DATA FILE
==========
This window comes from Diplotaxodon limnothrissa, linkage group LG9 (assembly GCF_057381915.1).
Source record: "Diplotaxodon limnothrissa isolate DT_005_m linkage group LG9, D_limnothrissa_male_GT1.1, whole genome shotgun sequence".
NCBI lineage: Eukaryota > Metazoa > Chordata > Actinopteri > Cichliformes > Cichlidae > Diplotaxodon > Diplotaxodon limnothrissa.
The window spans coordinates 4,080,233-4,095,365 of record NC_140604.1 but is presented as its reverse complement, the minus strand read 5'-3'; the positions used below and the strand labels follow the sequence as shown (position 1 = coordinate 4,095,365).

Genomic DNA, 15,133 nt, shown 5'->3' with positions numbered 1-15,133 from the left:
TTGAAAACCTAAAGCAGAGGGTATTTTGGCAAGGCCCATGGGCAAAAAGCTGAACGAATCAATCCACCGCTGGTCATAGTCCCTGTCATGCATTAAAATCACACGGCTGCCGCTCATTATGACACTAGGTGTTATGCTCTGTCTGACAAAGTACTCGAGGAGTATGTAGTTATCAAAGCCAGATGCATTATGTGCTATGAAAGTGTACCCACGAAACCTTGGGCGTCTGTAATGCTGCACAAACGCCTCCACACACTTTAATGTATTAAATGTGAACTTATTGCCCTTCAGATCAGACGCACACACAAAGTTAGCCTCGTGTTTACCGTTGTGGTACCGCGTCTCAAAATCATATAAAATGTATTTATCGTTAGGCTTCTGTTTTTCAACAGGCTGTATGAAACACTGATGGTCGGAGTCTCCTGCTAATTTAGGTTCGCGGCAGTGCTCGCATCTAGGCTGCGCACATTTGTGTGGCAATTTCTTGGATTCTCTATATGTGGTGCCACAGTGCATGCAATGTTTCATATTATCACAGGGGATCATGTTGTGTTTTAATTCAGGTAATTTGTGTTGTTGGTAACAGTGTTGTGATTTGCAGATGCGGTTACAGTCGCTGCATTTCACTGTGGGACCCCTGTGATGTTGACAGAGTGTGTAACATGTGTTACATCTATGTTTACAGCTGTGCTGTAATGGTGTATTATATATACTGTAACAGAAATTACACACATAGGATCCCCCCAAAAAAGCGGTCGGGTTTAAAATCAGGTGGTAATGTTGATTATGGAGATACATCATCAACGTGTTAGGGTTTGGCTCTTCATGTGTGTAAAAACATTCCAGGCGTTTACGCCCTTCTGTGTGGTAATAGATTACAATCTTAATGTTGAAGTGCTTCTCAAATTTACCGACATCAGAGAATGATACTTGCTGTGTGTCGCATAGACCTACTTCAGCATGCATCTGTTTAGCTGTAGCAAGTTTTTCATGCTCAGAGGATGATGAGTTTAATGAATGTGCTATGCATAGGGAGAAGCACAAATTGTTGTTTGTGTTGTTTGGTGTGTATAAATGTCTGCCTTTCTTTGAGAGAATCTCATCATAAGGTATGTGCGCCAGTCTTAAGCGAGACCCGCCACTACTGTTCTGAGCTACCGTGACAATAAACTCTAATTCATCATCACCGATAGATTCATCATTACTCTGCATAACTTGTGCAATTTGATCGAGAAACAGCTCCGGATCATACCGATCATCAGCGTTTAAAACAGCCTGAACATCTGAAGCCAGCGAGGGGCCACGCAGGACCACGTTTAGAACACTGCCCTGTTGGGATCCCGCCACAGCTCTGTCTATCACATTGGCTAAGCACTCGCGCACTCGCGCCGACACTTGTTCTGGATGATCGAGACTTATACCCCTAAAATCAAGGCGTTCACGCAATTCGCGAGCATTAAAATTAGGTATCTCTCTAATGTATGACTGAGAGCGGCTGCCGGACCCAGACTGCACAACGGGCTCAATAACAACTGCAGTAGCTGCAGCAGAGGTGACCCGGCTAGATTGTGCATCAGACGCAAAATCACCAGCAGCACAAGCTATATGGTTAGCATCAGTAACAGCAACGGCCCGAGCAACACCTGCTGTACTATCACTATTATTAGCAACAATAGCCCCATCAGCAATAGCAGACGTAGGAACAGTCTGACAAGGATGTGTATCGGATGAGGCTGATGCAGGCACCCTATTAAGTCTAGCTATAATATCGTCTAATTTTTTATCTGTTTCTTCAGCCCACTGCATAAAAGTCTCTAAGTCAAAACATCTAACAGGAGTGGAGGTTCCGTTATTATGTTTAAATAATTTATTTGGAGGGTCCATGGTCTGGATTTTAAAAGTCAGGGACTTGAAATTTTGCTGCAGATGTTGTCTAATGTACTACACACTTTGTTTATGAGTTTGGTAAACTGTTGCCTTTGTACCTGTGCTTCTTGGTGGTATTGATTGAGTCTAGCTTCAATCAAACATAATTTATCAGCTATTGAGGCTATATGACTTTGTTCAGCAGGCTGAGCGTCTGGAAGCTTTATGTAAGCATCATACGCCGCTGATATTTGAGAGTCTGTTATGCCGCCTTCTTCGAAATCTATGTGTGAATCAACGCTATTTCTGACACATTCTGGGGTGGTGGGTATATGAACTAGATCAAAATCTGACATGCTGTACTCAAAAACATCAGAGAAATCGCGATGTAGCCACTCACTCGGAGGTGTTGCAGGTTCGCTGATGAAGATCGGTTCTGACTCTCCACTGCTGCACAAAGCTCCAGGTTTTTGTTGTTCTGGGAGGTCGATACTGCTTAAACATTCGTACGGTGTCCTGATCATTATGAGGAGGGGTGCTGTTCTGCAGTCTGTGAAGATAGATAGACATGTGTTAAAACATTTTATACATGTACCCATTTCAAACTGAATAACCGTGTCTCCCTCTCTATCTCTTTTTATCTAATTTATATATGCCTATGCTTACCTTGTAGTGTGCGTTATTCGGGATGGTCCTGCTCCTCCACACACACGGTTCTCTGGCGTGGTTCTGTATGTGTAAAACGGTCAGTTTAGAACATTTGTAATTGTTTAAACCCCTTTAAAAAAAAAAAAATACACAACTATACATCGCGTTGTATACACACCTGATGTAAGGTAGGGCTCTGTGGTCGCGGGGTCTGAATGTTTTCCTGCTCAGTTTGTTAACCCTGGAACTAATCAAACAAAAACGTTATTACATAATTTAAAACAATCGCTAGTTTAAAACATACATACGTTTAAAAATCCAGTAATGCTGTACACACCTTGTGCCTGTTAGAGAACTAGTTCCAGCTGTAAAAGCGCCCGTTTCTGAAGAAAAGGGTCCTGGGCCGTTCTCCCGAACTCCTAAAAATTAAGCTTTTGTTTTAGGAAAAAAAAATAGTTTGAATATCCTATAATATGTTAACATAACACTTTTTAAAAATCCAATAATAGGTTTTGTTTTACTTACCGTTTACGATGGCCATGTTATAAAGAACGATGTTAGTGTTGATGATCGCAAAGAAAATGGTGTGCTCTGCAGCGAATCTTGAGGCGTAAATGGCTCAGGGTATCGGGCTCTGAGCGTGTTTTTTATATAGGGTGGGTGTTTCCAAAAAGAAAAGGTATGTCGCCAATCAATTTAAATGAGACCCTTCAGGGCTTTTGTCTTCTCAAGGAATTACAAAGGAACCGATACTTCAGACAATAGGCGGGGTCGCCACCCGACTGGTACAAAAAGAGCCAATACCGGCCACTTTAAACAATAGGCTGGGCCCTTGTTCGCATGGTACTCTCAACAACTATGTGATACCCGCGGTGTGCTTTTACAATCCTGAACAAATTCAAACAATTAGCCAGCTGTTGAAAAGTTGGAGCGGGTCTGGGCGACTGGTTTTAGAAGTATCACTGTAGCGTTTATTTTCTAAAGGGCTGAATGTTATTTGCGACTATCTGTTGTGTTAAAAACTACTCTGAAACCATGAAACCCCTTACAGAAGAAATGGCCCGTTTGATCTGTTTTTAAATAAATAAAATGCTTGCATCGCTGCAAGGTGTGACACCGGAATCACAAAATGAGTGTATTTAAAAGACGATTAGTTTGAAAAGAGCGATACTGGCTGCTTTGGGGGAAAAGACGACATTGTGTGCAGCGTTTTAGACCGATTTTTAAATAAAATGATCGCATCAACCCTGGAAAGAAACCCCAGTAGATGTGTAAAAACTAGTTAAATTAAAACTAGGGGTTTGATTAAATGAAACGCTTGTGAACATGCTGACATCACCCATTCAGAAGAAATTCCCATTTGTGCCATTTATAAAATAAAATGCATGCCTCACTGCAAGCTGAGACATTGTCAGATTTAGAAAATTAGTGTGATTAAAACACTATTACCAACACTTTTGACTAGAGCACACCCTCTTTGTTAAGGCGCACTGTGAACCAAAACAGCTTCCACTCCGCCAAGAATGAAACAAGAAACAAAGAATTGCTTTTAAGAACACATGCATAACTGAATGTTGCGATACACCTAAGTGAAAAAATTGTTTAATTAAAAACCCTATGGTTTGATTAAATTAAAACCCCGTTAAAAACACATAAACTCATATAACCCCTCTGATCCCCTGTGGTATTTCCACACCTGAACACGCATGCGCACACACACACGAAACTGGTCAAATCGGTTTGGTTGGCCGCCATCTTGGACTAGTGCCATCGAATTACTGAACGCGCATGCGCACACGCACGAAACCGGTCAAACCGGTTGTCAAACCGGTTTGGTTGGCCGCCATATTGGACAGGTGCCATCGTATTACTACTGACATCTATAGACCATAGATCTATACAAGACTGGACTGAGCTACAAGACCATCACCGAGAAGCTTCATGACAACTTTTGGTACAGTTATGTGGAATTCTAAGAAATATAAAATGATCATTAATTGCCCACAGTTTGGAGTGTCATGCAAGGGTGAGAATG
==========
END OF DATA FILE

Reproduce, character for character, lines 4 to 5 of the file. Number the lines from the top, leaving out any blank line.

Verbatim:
The window spans coordinates 4,080,233-4,095,365 of record NC_140604.1 but is presented as its reverse complement, the minus strand read 5'-3'; the positions used below and the strand labels follow the sequence as shown (position 1 = coordinate 4,095,365).

Genomic DNA, 15,133 nt, shown 5'->3' with positions numbered 1-15,133 from the left: